Whether he did it intentionally or not, state Sen. Malcolm Smith (D-St. Albans) chose a grimly appropriate setting for his forum on youth violence last week.
Smith, along with state Assemblywoman Barbara Clark (D-Queens Village), met with about 50 students, most of whom were young girls, at Hollis’ IS 192, on 204th St.
In February, 30-year old Jerry Lodvill was gunned down in the early evening hours on the sidewalk across Hollis Avenue from the school’s playground.
Lodvill’s 15-year-old sister said she was in the Queens Library branch just a few doors down when her brother was fatally shot, and on May 16 seventh-grader Jade Brunson recalled the event as just one example of the kinds of violence that occur in her neighborhood.
“I heard gunshots last night,” she added.
One of her classmates said a grown man had recently chased her and thrown eggs at her as she was walking along the street.
Assistant Principal Vivian Hill said about half of the students who were gathered in the classroom on the sunny afternoon were on the right track to heading off to high school next year. The other half, she said, were on the boundary between graduating and being held over a year “for whatever reasons. Some have social issues like fighting, others get into the situations that a lot of young people have.”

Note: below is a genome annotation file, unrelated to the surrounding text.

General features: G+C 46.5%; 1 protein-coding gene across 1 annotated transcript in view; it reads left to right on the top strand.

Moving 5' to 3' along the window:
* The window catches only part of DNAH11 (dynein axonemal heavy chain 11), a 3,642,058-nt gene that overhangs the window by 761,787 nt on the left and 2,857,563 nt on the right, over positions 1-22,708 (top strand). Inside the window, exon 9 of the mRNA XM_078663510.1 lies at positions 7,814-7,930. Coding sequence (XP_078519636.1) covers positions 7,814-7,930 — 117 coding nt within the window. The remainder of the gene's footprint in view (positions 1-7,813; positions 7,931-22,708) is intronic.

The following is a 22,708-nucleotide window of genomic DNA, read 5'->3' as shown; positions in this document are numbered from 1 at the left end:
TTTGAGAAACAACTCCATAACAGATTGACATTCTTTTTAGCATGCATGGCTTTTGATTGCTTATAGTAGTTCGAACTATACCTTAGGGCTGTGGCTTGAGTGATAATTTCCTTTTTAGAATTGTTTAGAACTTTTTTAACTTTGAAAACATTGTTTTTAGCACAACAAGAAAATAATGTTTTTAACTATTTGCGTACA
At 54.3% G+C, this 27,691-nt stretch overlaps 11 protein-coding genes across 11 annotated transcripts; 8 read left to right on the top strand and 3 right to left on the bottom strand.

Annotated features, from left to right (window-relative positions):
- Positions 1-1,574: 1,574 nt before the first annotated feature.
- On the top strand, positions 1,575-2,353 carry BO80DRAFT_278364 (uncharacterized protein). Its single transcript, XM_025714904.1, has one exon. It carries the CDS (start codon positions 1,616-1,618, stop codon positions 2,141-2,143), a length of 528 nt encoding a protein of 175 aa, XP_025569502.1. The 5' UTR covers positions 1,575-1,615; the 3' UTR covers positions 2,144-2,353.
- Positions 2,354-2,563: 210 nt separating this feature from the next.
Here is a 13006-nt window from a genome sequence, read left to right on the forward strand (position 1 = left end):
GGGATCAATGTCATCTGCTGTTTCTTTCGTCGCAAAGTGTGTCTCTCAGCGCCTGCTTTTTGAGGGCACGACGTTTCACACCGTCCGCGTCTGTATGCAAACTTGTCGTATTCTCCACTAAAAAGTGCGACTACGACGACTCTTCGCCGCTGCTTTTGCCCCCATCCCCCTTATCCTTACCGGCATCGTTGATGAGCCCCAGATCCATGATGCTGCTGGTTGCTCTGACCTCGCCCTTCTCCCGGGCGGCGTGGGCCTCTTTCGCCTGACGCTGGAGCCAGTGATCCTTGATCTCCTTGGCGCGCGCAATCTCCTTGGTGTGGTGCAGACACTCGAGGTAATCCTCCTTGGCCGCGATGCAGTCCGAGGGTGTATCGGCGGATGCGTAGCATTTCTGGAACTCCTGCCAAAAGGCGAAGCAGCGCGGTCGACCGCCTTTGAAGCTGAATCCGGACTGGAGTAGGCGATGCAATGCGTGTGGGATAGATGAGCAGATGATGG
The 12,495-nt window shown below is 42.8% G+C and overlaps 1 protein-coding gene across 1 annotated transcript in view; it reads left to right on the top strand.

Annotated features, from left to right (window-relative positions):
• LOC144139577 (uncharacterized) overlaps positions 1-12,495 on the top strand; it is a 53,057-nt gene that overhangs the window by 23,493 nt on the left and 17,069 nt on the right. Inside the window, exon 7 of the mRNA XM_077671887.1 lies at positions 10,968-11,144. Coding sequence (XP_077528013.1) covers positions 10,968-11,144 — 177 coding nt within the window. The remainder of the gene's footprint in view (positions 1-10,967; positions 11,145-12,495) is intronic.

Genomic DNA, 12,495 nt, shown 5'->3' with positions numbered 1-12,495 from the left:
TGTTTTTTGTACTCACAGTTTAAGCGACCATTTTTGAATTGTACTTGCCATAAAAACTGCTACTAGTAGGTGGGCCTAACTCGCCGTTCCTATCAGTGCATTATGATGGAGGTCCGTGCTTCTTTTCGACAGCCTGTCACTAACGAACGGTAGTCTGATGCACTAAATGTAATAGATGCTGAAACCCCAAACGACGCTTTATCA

Brothers Lance and Todd Feurtado, ex-gang members from South Jamaica who speak about the dangers of street life through their King of Kings Foundation, said the young children were at the age when they are particularly susceptible to falling victim to the prison-industrial system.
The system, Lance said, uses third- and fourth-grade reading levels when deciding where to build future prisons.
“If you can’t read and write, you can’t fill out a job application and you can’t fill out a public assistance application,” he said, “you have to revert to the streets.”
Lance asked the students how many of them either knew or had a family member in prison, and when almost every hand in the room shot up, Smith was taken aback.
“Barbara, I think we have some work to do,” he told the assemblywoman.
When it came time to voice their concerns, several students expressed dissatisfaction with their school environment.
At that point, Smith left his seat along the side of the classroom, took his suit jacket off, sat among the students and asked if they were mayor, what would they change about their school?
Xiara Clarke said she would provide more books and calculators so that students did not have to share. Another student said she would like to see the school’s air conditioner fixed.
Another young girl, who said she was sent to the meeting from a neighboring school, said she would like to see the suspension system reformed. The student, who asked that her name not be used, claimed she had received excessive suspensions when she was acting in self-defense.
Liz Sullivan, with the Dignity in Schools Campaign-New York, agreed that the citywide suspension system needs to be changed.
“There is a lot of research, like from the American Psychological Association, that has shown that suspensions just don’t work,” she said. “They don’t deter future misconduct, they don’t reduce conflicts and they don’t make schools safer.”
The group is petitioning the city Department of Education to reduce the number of behavior infractions in its discipline code that result in suspension and instead adopt alternative practices such as positive intervention and resolution mediation.
Reach reporter Rich Bockmann by e-mail at firstname.lastname@example.org or by phone at 718-260-4574.
©2012 Community News Group
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